No one can deny the fact that the physical surroundings and living conditions in the inner city are quite different from other city areas.  The inner city is plagued by low levels of education, which in turn leads to low income jobs, has a high crime rate, and the quality of health of for inner dwellers is often worse than those who live in suburbia or other city areas.  No expert needs to be cited here because regrettably, this is all common knowledge.

What may not be common knowledge is that urban settlements are human ecosystems (Chircop 136).  It is important to recognize that human ecosystems exist within larger natural ecosystems, and that human health ultimately depends on ecosystem health.  The distribution of health can be visualized in a map as one of geographical inequality between and within urban areas.  Furthermore, studies show that health is related to a combination of factors in the physical as well as the social environment (Ellen and Turner 1997).

Examples in physical environment include poor urban planning and inadequate housing that can lead to a variety of health concerns that include depression, aggressive behavior, asthma, obesity, heart disease and stressors on the immune system.  Housing disrepair is disproportionately higher in poor neighborhoods, can lead to exposure to lead, pests and air pollution as well as an increase of injuries (Chircop 136).  The following are also associated with urban neighborhoods of low-income housing:  increased stressed, fear of personal safety, feelings of anger, hopelessness and frustration, and feelings of shame, lack of control and stigmatization.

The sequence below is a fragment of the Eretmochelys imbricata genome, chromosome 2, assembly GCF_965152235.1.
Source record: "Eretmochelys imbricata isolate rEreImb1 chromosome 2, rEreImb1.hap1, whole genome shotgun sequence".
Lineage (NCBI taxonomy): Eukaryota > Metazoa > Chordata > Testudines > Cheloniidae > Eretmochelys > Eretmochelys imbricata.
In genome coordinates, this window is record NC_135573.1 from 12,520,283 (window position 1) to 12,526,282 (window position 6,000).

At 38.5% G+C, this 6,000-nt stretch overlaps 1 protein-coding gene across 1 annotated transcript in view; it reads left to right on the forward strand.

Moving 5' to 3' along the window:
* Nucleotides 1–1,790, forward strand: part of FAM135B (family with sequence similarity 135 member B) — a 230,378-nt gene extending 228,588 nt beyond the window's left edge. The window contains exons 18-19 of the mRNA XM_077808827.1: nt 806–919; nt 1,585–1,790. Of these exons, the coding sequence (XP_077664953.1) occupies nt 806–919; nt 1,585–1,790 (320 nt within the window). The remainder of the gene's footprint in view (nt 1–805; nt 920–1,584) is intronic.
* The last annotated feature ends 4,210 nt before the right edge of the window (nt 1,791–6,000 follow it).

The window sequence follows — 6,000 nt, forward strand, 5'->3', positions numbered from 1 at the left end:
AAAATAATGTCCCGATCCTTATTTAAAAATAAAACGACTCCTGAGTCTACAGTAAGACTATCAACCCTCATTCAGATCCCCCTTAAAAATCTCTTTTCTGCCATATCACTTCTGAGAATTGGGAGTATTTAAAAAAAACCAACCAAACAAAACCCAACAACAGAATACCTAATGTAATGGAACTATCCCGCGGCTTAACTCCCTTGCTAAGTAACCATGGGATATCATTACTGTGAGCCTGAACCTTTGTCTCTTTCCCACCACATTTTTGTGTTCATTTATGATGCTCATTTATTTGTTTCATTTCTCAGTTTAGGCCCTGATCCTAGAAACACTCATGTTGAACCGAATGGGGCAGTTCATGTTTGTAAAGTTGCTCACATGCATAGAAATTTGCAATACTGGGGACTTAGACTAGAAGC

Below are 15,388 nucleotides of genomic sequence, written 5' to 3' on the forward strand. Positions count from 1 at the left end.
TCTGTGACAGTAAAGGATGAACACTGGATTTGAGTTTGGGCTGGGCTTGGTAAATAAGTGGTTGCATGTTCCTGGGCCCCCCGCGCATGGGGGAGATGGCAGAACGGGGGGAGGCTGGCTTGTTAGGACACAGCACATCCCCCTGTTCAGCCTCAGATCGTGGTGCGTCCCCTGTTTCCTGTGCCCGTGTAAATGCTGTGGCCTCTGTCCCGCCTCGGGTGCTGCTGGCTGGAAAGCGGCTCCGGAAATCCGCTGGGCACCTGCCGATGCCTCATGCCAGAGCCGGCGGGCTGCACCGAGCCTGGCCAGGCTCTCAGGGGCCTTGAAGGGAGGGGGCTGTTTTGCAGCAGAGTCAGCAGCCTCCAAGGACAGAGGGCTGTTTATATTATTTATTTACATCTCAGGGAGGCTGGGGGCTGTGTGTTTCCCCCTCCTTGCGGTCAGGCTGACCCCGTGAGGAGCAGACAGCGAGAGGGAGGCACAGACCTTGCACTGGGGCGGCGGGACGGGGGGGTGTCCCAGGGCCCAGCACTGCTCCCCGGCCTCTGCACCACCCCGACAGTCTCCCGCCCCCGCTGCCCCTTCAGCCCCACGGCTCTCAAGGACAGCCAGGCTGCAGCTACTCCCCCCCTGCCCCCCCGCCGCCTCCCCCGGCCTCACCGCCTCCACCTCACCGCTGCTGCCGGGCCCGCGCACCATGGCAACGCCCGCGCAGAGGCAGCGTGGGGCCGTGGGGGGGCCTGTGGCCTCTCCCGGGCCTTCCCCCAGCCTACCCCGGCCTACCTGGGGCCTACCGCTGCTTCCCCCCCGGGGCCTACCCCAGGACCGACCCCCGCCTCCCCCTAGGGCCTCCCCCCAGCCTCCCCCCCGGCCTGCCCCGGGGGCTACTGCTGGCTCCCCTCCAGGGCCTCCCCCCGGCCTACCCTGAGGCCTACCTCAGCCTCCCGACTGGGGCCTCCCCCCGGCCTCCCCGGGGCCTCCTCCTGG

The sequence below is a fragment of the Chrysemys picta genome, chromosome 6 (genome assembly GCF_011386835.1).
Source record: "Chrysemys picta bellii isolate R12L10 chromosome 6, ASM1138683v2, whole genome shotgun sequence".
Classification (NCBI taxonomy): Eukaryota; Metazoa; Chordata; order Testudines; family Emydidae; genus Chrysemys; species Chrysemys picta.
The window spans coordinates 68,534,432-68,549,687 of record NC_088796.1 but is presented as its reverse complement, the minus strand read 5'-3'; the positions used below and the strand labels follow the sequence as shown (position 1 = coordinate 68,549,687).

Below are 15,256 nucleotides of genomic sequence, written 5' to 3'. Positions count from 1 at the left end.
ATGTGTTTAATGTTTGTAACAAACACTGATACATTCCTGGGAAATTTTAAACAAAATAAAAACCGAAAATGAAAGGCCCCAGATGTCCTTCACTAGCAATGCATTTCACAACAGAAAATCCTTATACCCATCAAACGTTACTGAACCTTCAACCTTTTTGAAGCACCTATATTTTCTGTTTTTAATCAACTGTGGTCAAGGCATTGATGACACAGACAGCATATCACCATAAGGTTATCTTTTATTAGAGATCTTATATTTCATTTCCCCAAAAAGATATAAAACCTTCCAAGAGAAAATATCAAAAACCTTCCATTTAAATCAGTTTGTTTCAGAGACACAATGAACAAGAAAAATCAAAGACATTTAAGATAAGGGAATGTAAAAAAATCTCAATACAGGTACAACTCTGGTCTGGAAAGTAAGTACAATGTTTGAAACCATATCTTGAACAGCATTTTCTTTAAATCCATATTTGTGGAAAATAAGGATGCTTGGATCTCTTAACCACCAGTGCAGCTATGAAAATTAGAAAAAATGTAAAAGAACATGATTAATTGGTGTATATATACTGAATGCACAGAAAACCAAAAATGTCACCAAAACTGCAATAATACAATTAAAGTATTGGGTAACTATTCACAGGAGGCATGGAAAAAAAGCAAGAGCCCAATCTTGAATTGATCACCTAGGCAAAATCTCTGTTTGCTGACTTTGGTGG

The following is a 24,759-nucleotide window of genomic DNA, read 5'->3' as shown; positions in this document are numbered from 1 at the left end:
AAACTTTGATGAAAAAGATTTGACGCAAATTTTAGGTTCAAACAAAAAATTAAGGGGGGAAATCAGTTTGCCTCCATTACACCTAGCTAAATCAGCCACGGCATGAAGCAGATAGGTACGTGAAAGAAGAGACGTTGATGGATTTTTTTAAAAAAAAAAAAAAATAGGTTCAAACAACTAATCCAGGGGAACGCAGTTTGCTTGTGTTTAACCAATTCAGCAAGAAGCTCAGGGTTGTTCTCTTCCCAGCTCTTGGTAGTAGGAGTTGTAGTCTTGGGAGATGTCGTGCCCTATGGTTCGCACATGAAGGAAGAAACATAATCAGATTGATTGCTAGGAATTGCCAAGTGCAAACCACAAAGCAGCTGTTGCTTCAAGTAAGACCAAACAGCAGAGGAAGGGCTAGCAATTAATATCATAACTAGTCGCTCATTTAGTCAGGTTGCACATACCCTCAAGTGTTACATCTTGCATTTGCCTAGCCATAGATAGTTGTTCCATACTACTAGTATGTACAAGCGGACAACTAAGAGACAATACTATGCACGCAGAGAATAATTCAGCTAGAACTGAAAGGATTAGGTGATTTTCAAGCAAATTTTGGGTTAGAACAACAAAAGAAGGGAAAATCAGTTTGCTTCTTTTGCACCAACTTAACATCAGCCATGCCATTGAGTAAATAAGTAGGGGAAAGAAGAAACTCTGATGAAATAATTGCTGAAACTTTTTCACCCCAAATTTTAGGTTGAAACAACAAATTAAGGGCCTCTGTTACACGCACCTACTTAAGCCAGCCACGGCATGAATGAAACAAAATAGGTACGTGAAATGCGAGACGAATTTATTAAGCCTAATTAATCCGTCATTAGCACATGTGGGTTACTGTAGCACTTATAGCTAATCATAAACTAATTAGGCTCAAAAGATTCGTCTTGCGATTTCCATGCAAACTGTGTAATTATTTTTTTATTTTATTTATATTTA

The information here provided shows there are environmental health inequalities in urban settings; however, do the inequalities point to environmental racism?  Policies can help change some of the inequalities.  Better urban development, equal access to health care, safe housing conditions – theoretically there are laws mandating all of these.  But, how well are they enforced?  If one were to inspect various housing projects, the answer is:  not at all.  Whether there is an inability or unwillingness to uphold housing laws, deplorable conditions are still prevalent.  One cannot help wondering if this is indicative of a mindset; a mindset that says that for inner city dwelling (where the population is mostly comprised of ethnic minorities) certain conditions should apply.  Lack of education, high unemployment and high crime rate may merit/justify the living conditions.

Works Cited:

Chicrop, A.  (2008).  An ecofeminist conceptual framework to explore gendered environmental health inequities in urban setting and to inform health public policy.  Nursing Inquiry, 15(2), 135-147.

Ellen, I.G. and Turner, M.A. 1997.  Does neighborhood matter? Assessing recent evidence.  Housing Policy Debate (8), 833-66.

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